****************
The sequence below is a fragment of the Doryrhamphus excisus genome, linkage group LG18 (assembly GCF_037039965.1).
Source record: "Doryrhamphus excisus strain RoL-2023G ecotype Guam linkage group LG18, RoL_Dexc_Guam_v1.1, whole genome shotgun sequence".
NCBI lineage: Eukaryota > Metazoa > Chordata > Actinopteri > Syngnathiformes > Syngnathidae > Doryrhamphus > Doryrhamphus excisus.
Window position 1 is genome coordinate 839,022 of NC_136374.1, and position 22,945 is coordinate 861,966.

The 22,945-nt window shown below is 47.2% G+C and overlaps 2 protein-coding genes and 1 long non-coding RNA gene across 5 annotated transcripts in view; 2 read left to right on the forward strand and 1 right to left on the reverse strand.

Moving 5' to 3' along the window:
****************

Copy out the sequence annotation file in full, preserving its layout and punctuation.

The sequence below is a fragment of the Doryrhamphus excisus genome, linkage group LG18 (assembly GCF_037039965.1).
Source record: "Doryrhamphus excisus strain RoL-2023G ecotype Guam linkage group LG18, RoL_Dexc_Guam_v1.1, whole genome shotgun sequence".
NCBI lineage: Eukaryota > Metazoa > Chordata > Actinopteri > Syngnathiformes > Syngnathidae > Doryrhamphus > Doryrhamphus excisus.
Window position 1 is genome coordinate 839,022 of NC_136374.1, and position 22,945 is coordinate 861,966.

The 22,945-nt window shown below is 47.2% G+C and overlaps 2 protein-coding genes and 1 long non-coding RNA gene across 5 annotated transcripts in view; 2 read left to right on the forward strand and 1 right to left on the reverse strand.

Moving 5' to 3' along the window: